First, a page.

Oct. 16, 2008
U of C announces plans for national biomedical engineering centre
The University of Calgary will expand its internationally recognized work in the rapidly growing field of biomedical engineering with the creation of the National Biomedical Engineering Innovation Centre-announced Oct. 15 at the university's annual Report to Community.
The Centre, announced by Harvey Weingarten, president of the University of Calgary, at his annual Report to Community today, will position Calgary—and Alberta—as a centre of biomedical engineering excellence and offer increased access to students interested in this high-demand field.
The U of C has become a national leader in the field of biomedical engineering, which is widely recognized as a field of research with great potential to improve the future of health care. International leaders at the U of C include Dr. Garnette Sutherland (developer of the neuroArm), Dr. Janet Ronsky (known for her scoliosis and joint research), Dr. Elise Fear (imaging expert), Dr. Cy Frank (known for his work at the helm of the Alberta Bone and Joint Health Institute) and Dr. Sam Weiss (this year’s recipient of a Gairdner International Award and the director of the Hotchkiss Brain Institute).
The National Biomedical Engineering Innovation Centre will be housed at the U of C. The Centre will offer training opportunities for approximately 200 additional undergraduate and graduate students. In addition to housing U of C researchers, the Centre will also welcome visiting scientists and staff from industry, other universities and other academic and non-academic partners. The U of C is currently working with various levels of provincial and federal governments on the project.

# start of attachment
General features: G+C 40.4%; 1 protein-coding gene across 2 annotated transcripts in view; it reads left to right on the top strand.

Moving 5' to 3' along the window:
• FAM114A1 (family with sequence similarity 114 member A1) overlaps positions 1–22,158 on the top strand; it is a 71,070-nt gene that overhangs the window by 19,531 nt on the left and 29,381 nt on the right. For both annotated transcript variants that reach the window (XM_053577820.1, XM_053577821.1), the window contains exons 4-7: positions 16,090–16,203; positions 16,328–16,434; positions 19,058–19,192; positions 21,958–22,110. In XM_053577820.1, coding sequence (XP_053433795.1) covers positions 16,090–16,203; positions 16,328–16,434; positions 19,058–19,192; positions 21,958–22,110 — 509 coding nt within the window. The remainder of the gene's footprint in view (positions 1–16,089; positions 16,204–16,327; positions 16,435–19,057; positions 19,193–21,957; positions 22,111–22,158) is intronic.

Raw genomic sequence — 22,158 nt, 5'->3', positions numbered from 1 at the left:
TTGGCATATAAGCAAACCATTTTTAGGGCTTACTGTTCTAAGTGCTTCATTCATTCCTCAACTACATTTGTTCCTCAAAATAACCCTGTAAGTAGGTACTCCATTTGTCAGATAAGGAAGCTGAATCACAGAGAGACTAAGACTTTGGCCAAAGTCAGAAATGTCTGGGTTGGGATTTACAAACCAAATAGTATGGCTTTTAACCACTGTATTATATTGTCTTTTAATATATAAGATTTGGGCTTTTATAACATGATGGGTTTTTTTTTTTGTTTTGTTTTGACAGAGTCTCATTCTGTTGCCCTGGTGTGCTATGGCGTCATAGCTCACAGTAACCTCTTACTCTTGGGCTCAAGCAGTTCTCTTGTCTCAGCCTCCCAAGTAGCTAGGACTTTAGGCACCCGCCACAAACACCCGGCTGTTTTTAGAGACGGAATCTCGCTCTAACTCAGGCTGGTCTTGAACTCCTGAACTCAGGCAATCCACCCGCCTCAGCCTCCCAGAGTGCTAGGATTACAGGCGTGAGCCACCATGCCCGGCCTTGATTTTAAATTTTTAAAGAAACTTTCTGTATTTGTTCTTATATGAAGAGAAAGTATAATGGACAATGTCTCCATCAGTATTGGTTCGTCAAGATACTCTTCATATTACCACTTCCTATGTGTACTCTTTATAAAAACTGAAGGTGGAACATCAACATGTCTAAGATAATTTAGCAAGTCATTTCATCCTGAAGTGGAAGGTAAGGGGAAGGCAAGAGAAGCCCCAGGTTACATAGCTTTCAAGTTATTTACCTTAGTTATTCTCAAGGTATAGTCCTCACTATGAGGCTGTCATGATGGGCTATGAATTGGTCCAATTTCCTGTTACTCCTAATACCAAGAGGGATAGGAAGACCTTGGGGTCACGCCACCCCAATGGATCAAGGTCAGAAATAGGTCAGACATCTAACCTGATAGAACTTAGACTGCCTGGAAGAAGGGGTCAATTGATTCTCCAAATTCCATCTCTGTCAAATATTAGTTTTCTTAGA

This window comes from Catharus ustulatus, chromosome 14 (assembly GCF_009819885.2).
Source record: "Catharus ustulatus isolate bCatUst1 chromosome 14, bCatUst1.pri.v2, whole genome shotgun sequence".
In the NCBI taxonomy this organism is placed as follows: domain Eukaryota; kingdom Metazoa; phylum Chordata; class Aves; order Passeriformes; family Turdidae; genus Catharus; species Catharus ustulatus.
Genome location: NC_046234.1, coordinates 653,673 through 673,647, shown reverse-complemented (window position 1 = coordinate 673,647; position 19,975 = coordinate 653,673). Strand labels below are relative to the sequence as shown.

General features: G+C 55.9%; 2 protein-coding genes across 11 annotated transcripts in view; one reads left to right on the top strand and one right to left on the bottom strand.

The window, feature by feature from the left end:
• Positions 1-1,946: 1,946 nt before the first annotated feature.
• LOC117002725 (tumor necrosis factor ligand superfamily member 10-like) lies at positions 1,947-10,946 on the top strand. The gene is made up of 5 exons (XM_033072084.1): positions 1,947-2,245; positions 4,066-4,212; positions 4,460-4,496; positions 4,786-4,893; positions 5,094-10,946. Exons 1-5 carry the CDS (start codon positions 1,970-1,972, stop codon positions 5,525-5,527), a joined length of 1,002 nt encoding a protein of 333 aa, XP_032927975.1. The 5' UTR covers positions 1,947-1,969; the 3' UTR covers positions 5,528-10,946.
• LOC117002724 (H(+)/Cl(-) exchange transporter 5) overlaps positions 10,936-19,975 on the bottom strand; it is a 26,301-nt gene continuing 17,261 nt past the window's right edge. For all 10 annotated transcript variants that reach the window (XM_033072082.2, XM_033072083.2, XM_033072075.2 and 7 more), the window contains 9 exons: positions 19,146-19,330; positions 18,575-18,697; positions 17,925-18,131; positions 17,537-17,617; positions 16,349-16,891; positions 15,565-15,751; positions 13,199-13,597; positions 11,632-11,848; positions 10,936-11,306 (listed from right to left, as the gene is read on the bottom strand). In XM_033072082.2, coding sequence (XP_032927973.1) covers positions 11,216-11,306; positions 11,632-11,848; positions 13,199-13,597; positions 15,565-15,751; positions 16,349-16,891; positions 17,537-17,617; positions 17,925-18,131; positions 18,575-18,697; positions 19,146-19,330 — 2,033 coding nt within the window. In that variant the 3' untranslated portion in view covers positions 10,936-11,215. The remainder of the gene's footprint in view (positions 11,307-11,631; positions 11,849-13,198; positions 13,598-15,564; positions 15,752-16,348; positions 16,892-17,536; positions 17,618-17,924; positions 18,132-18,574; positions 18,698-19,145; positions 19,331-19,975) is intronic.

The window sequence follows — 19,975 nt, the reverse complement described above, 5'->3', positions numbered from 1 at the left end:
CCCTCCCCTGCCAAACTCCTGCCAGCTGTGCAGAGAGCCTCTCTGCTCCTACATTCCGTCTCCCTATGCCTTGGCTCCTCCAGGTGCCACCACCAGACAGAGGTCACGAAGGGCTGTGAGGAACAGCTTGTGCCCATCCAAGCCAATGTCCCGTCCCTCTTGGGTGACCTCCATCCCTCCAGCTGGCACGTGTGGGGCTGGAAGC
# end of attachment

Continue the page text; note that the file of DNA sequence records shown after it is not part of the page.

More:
The university currently has more than $1 billion in capital expansion projects approved and underway, including the Taylor Family Digital Library and the Energy, Environment and Experiential Learning building. The capital expansion is designed to increase access in high-demand areas and offer students enhanced learning opportunities.
Economists predict that the field of biomedical engineering will be an $8-billion industry in Alberta in the next 10 years, employing 50,000 people. The new Centre builds on existing strengths at the U of C; more than 100 researchers from the Schulich School of Engineering and the faculties of science, nursing, medicine, kinesiology and veterinary medicine are currently engaged in leading edge biomedical engineering research.
“The University of Calgary is recognized nationally and internationally for our strengths in this field,” said Dr. Rosie Goldstein, Vice-President (Research). “The new Centre will further push the boundaries of health care discovery.”
The Centre will be founded on a principle of inter-disciplinary research and education, meaning that researchers and private sector experts from a variety of fields and disciplines will come together to tackle pressing health care needs. Priority areas include: bone and joint health; cardio-respiratory health; the brain; medical devices; enhanced imaging technologies; and robotics.
“Ultimately, this visionary biomedical engineering centre will do two things,” said Dr. Elizabeth Cannon, dean of the Schulich School of Engineering. “It will train the brightest minds of the 21st century in medically applied engineering and improve quality of life. It is a powerful combination.”
“Research in this field is already leading to some of the biggest advances in health—new and better treatments for devastating disease and injury, enhanced prevention and diagnosis,” said Dr. Naweed Syed, the head of the Department of Cell Biology and Anatomy at the U of C’s Faculty of Medicine and a special advisor to the Vice-President (Research) on Biomedical Engineering. “We have an opportunity here to improve the health and wellbeing of all humans.”